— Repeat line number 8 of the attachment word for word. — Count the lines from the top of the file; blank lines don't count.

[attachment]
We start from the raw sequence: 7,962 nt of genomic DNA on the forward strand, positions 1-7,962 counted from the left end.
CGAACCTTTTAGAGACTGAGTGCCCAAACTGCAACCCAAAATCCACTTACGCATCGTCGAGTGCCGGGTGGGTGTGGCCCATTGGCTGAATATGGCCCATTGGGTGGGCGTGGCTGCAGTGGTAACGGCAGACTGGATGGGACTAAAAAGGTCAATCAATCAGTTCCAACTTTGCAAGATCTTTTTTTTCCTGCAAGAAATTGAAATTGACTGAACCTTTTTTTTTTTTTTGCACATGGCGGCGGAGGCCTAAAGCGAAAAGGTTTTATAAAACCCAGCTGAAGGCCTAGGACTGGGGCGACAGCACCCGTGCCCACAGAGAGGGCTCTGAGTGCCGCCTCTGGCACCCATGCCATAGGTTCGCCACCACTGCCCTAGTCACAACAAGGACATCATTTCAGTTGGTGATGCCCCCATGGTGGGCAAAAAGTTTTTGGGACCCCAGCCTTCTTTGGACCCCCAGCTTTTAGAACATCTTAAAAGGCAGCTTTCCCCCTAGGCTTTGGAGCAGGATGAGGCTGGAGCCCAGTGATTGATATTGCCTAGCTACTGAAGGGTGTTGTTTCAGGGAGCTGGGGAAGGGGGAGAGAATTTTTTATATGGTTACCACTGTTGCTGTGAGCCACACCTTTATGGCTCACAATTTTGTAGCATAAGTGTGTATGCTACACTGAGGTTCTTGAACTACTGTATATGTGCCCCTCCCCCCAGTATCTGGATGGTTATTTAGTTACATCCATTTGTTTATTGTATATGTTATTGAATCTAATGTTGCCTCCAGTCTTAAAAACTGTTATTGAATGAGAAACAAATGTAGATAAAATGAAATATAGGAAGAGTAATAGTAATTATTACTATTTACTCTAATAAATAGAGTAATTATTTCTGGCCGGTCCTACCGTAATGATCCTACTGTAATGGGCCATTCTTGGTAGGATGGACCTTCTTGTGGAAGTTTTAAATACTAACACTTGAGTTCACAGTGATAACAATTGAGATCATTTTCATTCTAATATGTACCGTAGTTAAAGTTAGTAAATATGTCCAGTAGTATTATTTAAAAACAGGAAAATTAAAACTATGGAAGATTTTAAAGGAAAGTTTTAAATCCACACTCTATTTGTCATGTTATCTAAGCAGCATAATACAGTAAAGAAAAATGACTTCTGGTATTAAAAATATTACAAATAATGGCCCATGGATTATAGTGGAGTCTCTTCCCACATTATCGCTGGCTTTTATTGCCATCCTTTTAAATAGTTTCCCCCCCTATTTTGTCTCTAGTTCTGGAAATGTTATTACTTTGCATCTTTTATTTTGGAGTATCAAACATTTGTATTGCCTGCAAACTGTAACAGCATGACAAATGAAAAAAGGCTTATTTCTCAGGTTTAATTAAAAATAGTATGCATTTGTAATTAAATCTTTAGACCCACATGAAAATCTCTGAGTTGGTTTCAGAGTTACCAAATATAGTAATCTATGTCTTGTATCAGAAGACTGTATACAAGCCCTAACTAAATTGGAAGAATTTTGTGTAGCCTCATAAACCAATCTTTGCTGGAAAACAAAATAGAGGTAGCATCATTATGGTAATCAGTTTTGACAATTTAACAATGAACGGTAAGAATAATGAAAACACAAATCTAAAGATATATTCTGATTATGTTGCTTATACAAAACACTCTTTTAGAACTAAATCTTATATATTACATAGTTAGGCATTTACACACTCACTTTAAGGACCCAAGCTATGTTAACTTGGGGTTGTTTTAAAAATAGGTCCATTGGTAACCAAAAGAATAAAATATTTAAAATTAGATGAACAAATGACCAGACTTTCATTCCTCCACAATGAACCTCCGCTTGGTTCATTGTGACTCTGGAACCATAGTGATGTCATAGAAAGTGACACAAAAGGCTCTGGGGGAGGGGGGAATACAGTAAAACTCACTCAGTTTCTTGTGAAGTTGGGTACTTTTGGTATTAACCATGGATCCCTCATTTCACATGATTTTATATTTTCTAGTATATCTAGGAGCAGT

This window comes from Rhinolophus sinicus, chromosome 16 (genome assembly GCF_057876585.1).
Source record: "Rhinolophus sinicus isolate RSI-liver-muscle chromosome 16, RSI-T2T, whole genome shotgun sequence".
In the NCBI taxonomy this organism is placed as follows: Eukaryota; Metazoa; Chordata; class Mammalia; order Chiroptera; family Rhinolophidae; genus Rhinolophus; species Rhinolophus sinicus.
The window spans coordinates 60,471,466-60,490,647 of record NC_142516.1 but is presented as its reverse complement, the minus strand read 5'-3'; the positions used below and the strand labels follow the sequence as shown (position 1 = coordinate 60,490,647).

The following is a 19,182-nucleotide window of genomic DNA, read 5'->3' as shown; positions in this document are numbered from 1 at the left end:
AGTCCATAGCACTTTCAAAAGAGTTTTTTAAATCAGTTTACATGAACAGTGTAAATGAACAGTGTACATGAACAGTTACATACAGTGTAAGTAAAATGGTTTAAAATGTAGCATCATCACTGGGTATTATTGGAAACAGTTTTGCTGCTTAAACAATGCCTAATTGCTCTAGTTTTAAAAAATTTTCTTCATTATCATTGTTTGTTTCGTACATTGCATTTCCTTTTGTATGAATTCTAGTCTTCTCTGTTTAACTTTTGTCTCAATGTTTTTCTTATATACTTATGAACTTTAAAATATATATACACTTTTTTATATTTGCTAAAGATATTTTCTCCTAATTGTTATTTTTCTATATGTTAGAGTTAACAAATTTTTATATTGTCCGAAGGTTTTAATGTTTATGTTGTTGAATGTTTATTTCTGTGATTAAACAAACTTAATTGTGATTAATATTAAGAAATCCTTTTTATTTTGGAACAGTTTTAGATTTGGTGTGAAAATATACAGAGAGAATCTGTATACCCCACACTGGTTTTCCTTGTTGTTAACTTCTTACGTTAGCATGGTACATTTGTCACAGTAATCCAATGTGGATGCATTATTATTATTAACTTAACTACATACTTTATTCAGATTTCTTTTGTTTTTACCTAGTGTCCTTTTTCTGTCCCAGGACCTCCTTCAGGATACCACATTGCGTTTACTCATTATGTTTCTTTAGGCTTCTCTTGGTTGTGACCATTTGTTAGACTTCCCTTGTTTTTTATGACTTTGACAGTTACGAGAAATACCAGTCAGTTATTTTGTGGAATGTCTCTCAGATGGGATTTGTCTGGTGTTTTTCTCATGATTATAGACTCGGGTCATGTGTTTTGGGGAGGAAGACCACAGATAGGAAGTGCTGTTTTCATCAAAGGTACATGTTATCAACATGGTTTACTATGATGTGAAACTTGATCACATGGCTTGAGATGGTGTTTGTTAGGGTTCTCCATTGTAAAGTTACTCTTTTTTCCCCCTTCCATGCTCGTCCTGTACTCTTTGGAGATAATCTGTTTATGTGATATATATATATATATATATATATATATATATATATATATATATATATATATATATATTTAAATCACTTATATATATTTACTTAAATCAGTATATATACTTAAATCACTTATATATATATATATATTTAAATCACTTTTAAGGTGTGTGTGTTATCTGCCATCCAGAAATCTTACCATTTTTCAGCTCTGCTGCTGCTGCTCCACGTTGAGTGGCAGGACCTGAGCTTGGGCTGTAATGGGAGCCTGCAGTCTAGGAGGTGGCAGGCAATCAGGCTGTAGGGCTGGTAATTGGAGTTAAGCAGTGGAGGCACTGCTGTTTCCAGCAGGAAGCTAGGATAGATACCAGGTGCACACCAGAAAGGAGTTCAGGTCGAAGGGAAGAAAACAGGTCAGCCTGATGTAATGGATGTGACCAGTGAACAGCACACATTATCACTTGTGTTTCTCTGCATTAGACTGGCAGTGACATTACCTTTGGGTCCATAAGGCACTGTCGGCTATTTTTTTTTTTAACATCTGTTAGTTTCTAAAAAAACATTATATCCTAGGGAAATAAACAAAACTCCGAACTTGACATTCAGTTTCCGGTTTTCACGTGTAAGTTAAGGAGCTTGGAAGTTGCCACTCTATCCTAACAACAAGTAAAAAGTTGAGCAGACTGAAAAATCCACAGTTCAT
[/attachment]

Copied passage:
AGTCCATAGCACTTTCAAAAGAGTTTTTTAAATCAGTTTACATGAACAGTGTAAATGAACAGTGTACATGAACAGTTACATACAGTGTAAGTAAAATGGTTTAAAATGTAGCATCATCACTGGGTATTATTGGAAACAGTTTTGCTGCTTAAACAATGCCTAATTGCTCTAGTTTTAAAAAATTTTCTTCATTATCATTGTTTGTTTCGTACATTGCATTTCCTTTTGTATGAATTCTAGTCTTCTCTGTTTAACTTTTGTCTCAATGTTTTTCTTATATACTTATGAACTTTAAAATATATATACACTTTTTTATATTTGCTAAAGATATTTTCTCCTAATTGTTATTTTTCTATATGTTAGAGTTAACAAATTTTTATATTGTCCGAAGGTTTTAATGTTTATGTTGTTGAATGTTTATTTCTGTGATTAAACAAACTTAATTGTGATTAATATTAAGAAATCCTTTTTATTTTGGAACAGTTTTAGATTTGGTGTGAAAATATACAGAGAGAATCTGTATACCCCACACTGGTTTTCCTTGTTGTTAACTTCTTACGTTAGCATGGTACATTTGTCACAGTAATCCAATGTGGATGCATTATTATTATTAACTTAACTACATACTTTATTCAGATTTCTTTTGTTTTTACCTAGTGTCCTTTTTCTGTCCCAGGACCTCCTTCAGGATACCACATTGCGTTTACTCATTATGTTTCTTTAGGCTTCTCTTGGTTGTGACCATTTGTTAGACTTCCCTTGTTTTTTATGACTTTGACAGTTACGAGAAATACCAGTCAGTTATTTTGTGGAATGTCTCTCAGATGGGATTTGTCTGGTGTTTTTCTCATGATTATAGACTCGGGTCATGTGTTTTGGGGAGGAAGACCACAGATAGGAAGTGCTGTTTTCATCAAAGGTACATGTTATCAACATGGTTTACTATGATGTGAAACTTGATCACATGGCTTGAGATGGTGTTTGTTAGGGTTCTCCATTGTAAAGTTACTCTTTTTTCCCCCTTCCATGCTCGTCCTGTACTCTTTGGAGATAATCTGTTTATGTGATATATATATATATATATATATATATATATATATATATATATATATATATATATATATTTAAATCACTTATATATATTTACTTAAATCAGTATATATACTTAAATCACTTATATATATATATATATTTAAATCACTTTTAAGGTGTGTGTGTTATCTGCCATCCAGAAATCTTACCATTTTTCAGCTCTGCTGCTGCTGCTCCACGTTGAGTGGCAGGACCTGAGCTTGGGCTGTAATGGGAGCCTGCAGTCTAGGAGGTGGCAGGCAATCAGGCTGTAGGGCTGGTAATTGGAGTTAAGCAGTGGAGGCACTGCTGTTTCCAGCAGGAAGCTAGGATAGATACCAGGTGCACACCAGAAAGGAGTTCAGGTCGAAGGGAAGAAAACAGGTCAGCCTGATGTAATGGATGTGACCAGTGAACAGCACACATTATCACTTGTGTTTCTCTGCATTAGACTGGCAGTGACATTACCTTTGGGTCCATAAGGCACTGTCGGCTATTTTTTTTTTTAACATCTGTTAGTTTCTAAAAAAACATTATATCCTAGGGAAATAAACAAAACTCCGAACTTGACATTCAGTTTCCGGTTTTCACGTGTAAGTTAAGGAGCTTGGAAGTTGCCACTCTATCCTAACAACAAGTAAAAAGTTGAGCAGACTGAAAAATCCACAGTTCAT